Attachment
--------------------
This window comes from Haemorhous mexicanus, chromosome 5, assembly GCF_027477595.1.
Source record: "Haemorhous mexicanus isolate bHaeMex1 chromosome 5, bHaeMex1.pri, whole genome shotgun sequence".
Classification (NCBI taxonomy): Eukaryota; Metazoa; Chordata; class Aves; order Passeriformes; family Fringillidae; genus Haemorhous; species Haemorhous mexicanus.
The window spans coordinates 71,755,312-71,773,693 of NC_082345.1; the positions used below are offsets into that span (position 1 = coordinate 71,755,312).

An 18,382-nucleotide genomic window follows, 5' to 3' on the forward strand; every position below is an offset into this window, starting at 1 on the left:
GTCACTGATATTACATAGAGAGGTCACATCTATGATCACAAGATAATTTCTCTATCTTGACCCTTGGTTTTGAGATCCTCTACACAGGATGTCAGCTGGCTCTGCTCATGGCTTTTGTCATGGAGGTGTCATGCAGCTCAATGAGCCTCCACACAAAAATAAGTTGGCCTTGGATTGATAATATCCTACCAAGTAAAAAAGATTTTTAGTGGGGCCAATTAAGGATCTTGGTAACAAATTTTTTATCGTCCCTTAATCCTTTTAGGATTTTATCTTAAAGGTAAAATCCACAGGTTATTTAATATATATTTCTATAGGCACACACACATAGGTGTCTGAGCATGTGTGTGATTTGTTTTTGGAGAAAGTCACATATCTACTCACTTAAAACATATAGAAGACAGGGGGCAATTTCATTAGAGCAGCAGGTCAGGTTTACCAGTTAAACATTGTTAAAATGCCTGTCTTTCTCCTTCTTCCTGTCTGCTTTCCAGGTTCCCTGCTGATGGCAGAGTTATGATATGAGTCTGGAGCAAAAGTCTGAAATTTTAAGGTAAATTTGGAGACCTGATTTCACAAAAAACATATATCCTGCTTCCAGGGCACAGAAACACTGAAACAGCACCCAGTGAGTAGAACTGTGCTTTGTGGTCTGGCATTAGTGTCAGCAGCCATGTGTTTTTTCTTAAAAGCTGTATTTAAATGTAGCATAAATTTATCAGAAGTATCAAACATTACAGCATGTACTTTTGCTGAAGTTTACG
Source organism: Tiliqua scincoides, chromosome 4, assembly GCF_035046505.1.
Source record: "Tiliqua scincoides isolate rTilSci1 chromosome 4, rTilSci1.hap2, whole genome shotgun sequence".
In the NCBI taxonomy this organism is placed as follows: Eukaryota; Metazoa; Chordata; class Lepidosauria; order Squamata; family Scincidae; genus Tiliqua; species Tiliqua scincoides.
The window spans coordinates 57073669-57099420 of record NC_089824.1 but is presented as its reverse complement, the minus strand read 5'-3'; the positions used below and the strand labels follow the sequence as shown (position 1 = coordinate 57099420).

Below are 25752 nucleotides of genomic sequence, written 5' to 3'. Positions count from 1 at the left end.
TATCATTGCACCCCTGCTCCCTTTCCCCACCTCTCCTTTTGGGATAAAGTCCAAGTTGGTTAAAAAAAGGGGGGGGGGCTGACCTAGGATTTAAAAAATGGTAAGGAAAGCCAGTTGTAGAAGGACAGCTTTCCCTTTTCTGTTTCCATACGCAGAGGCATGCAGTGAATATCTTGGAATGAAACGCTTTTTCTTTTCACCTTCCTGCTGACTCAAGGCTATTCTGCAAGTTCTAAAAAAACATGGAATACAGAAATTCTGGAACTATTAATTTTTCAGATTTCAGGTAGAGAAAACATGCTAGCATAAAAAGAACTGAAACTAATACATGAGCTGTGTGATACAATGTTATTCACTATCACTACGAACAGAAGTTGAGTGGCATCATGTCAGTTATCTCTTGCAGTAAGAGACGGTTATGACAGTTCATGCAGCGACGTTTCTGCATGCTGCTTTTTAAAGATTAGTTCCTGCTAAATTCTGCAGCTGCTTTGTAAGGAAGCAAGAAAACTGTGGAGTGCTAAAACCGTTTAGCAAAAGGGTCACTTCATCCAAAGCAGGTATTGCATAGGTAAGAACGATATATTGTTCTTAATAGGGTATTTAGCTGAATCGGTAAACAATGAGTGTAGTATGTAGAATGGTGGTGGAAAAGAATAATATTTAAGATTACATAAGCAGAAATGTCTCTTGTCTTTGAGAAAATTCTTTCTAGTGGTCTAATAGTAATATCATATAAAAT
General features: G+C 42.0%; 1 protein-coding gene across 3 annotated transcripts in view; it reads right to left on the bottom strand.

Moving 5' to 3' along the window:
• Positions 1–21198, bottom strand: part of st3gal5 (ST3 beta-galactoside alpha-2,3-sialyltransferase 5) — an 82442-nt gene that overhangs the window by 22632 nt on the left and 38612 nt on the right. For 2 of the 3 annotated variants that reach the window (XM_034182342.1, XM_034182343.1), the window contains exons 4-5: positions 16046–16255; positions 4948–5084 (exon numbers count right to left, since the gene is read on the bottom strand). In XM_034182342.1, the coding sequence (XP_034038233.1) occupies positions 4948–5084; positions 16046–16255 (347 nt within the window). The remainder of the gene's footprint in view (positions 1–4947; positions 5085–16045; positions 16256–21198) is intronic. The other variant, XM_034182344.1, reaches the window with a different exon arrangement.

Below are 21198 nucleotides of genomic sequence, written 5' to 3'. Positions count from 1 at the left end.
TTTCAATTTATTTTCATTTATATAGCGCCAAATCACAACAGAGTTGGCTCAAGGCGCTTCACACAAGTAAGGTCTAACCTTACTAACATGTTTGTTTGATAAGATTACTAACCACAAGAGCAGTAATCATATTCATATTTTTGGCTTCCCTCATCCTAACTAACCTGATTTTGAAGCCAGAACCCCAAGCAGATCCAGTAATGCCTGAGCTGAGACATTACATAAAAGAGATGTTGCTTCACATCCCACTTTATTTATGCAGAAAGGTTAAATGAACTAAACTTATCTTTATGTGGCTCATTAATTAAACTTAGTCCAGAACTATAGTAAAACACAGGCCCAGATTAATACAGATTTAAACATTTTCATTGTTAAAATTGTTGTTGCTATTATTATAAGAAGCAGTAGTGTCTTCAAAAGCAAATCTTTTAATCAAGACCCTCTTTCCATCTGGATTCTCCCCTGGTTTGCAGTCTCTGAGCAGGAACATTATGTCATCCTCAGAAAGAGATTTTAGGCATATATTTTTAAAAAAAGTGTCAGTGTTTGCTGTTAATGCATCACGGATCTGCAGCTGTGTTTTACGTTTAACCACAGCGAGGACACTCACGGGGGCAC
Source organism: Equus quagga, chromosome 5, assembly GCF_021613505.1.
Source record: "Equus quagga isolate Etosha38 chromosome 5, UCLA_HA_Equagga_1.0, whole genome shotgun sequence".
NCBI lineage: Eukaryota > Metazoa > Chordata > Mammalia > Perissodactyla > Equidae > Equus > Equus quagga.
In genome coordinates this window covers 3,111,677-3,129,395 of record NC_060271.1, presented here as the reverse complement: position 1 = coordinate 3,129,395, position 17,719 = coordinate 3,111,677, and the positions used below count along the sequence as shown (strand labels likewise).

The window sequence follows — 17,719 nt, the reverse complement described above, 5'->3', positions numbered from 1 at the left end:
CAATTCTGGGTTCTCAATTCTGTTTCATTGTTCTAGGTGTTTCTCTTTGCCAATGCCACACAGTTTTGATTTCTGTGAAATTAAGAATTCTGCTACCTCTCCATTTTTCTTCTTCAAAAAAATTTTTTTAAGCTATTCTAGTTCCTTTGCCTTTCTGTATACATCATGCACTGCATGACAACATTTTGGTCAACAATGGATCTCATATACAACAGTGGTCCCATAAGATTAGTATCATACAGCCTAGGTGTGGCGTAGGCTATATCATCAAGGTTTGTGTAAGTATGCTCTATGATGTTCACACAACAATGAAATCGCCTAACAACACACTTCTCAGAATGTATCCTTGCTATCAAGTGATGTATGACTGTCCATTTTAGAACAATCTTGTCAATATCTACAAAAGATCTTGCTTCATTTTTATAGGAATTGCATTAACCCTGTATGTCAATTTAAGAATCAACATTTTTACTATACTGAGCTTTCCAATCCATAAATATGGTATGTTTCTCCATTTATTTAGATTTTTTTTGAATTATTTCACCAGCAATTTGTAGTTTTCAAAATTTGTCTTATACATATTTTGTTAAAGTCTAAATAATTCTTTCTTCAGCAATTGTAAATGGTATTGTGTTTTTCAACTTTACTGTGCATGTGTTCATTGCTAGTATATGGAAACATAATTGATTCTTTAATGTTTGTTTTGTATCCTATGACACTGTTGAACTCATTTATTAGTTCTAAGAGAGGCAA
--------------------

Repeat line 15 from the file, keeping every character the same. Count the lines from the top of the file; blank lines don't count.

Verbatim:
• Positions 1–21198, bottom strand: part of st3gal5 (ST3 beta-galactoside alpha-2,3-sialyltransferase 5) — an 82442-nt gene that overhangs the window by 22632 nt on the left and 38612 nt on the right. For 2 of the 3 annotated variants that reach the window (XM_034182342.1, XM_034182343.1), the window contains exons 4-5: positions 16046–16255; positions 4948–5084 (exon numbers count right to left, since the gene is read on the bottom strand). In XM_034182342.1, the coding sequence (XP_034038233.1) occupies positions 4948–5084; positions 16046–16255 (347 nt within the window). The remainder of the gene's footprint in view (positions 1–4947; positions 5085–16045; positions 16256–21198) is intronic. The other variant, XM_034182344.1, reaches the window with a different exon arrangement.